Power steering hose failure

Steering:Hydraulic Power Assist:Hose, Piping, And Connections

The Office of Defects Investigation (ODI) analyzed complaint data provided by Chrysler as well as complaints submitted to ODI from consumers. ODI's analysis identified a total of 24 unique reports indicating power steering hose blow-offs resulting from a dislodged power steering cooler turbulator fin in some early production vehicles.According to Chrysler, a dislodged fin can occur when the turbulator is inserted into the power steering cooler or loaded into the assembly machine.A dislodged fin may block the flow of power steering fluid creating excess back-pressure in the power steering system leading to the possibility of a return hose blow-off.Chrysler and its power steering cooler supplier, Dana, modified the cooler assembly process to address factors that may contribute to hose blow-offs. The redesigned turbulator assembly stations were completely implemented in production by April 2012.During PE12-020, Chrysler identified occurrences where the power steering return hose may blow-off at the power steering cooler.This is a condition that typically occurs early in the life of the vehicle with 65% occurring at less than 2,000 miles and 96% occurring with less than 8,000 miles. The data also shows that 88% of the conditions occurred with less than 4 months in service. Over 50% of the blow-off complaints occurred on vehicles with build dates between November 22, 2011 and December 23, 2011. None of the conditions occurred with more than 12,000 miles or 7 months in service. Chrysler-s complaint analysis indicates up-to 14 additional vehicles may experience the hose blow off condition.None of the 24 unique reports with the hose blow-off condition alleged smoke or fire in the engine compartment. In the event of a blow-off, it is highly unlikely for power steering fluid to reach any of the ignition sources in the engine compartment and result in an engine fire. Complaint analysis identified five reports alleging engine compartment fires that resulted from other or unknown causes, including one attributed to an overheated transmission fluid. Two fires of unknown cause cited in the opening resume for PE12-020 involved vehicles equipped with V8 SRT 6.4L engines which are not equipped with the steering system affected by the turbulator fin concern. ODI will continue to monitor field experience in Jeep Grand Cherokee vehicles equipped with that engine.There have been no reports of loss of steering control, crashes or injuries as result of this condition.Additionally, all affected vehicles that may have experienced a hose blow-off condition were repaired under Chrysler-s 3 year/36,000 mile manufacturer-s warranty at no cost to the owner and supplier-s process improvements put in place have eliminated the likelihood of power steering hose blow offs. There is no indication of loss of motive power or unreasonable safety risk associated with the alleged defect in the subject vehicles. This preliminary evaluation is closed.The ODI reports cited above can be viewed at www-odi.nhtsa.dot.gov/owners/SearchNHTSAID under the following identification numbers (ODI Nos.): 10465379, 10461736, 10459178.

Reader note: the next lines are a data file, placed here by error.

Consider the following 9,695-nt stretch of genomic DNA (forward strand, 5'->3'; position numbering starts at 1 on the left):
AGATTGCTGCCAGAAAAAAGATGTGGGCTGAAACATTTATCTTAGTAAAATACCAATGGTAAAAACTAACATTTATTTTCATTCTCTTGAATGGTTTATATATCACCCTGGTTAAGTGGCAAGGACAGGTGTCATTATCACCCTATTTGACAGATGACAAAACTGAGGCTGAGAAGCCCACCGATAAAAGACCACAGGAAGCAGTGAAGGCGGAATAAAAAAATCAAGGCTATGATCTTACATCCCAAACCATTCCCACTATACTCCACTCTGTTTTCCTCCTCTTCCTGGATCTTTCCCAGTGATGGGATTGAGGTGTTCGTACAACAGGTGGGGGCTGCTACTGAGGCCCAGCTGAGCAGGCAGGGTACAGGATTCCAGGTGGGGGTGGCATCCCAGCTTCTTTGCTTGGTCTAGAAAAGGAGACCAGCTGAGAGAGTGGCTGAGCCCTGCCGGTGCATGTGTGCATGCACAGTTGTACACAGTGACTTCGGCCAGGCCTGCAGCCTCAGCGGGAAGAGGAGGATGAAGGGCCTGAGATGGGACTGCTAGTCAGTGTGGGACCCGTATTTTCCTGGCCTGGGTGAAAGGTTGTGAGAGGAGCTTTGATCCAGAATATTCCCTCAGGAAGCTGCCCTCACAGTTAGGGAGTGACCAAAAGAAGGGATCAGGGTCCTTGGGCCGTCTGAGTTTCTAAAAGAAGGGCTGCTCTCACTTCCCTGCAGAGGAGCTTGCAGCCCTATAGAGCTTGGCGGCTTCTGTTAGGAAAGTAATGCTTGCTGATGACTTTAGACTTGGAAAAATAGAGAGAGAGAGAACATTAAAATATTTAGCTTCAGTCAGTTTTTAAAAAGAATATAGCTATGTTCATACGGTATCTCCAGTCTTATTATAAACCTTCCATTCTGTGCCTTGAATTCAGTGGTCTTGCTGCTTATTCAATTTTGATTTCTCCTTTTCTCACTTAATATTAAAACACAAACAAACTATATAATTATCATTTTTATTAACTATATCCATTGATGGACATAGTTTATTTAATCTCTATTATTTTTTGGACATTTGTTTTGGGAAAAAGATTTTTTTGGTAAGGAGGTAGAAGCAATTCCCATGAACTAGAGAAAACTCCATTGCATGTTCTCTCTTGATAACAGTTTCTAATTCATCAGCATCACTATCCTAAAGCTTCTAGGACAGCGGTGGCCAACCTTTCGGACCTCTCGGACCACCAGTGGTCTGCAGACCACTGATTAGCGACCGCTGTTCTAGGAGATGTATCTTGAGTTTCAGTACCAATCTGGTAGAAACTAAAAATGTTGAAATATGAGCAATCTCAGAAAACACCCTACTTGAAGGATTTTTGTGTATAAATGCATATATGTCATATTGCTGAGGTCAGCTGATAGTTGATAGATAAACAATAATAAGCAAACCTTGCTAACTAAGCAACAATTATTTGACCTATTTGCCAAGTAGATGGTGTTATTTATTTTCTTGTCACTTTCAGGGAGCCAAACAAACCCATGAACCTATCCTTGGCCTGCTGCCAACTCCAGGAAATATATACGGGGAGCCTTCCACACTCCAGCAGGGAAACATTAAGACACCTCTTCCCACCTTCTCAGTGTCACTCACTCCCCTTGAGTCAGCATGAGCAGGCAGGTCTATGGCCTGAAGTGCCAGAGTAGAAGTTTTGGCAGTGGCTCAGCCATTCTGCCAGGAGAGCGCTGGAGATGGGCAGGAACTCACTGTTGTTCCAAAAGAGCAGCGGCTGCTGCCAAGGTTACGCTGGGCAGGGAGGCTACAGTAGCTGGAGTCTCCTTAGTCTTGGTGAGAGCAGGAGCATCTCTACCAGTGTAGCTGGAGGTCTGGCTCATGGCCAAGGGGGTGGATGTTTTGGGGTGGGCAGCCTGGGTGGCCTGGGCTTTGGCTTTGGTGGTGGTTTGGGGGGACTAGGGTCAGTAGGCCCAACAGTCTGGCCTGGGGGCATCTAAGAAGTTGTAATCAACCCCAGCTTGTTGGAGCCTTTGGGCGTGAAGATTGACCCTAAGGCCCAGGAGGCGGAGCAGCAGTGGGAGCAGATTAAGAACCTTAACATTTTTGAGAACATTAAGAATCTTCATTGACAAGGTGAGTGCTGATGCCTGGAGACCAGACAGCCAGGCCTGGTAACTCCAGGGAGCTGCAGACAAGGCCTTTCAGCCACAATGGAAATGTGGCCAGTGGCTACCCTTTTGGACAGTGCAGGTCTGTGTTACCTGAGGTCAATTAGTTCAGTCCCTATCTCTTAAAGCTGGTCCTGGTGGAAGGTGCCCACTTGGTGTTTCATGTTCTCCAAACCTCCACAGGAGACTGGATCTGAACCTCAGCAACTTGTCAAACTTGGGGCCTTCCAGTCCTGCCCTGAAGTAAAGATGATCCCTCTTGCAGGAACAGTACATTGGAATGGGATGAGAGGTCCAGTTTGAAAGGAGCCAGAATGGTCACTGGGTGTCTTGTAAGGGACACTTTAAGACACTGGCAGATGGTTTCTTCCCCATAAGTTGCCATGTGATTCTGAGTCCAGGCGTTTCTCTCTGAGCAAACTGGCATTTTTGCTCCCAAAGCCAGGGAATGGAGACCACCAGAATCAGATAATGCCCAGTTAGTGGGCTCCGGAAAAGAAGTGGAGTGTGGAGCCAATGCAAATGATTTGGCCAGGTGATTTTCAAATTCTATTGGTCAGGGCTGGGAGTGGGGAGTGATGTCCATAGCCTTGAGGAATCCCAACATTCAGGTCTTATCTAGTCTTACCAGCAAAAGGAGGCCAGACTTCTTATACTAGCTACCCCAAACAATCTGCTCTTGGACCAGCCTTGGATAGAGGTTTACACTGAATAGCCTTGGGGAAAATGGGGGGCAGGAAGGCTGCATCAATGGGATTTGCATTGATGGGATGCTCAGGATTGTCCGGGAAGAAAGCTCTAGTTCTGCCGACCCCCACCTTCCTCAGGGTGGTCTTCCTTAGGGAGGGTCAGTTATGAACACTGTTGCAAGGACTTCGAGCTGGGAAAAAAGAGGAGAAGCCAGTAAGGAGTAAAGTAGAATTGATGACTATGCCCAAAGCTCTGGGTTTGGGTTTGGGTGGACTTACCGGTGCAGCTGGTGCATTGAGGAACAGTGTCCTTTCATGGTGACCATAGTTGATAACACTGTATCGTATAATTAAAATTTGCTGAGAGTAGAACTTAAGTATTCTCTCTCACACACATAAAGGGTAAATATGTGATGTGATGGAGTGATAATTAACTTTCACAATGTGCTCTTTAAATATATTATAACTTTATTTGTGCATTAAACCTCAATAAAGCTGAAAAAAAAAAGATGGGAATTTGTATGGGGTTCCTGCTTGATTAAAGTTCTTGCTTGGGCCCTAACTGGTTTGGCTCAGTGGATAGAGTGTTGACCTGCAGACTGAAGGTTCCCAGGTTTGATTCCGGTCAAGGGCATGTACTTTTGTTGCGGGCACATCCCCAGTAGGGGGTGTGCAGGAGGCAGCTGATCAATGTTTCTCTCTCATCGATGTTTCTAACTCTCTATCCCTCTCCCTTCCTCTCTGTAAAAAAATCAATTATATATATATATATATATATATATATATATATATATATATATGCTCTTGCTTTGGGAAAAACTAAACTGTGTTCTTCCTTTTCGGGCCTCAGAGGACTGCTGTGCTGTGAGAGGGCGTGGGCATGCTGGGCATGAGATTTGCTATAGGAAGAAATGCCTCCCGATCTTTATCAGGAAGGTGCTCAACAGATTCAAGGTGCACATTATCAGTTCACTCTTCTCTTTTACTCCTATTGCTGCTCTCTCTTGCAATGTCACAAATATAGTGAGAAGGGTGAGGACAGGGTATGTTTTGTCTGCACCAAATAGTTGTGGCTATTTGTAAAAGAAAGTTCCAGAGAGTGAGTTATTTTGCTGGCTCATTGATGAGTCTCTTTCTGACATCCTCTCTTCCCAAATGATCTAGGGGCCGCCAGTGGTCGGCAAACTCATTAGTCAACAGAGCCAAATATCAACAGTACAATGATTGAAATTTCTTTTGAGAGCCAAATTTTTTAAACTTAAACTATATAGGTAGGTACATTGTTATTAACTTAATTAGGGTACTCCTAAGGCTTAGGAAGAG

Documents (17)

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Date Opened
JUL 19, 2012
Date Closed
DEC 07, 2012
NHTSA Recall #
No recall issued
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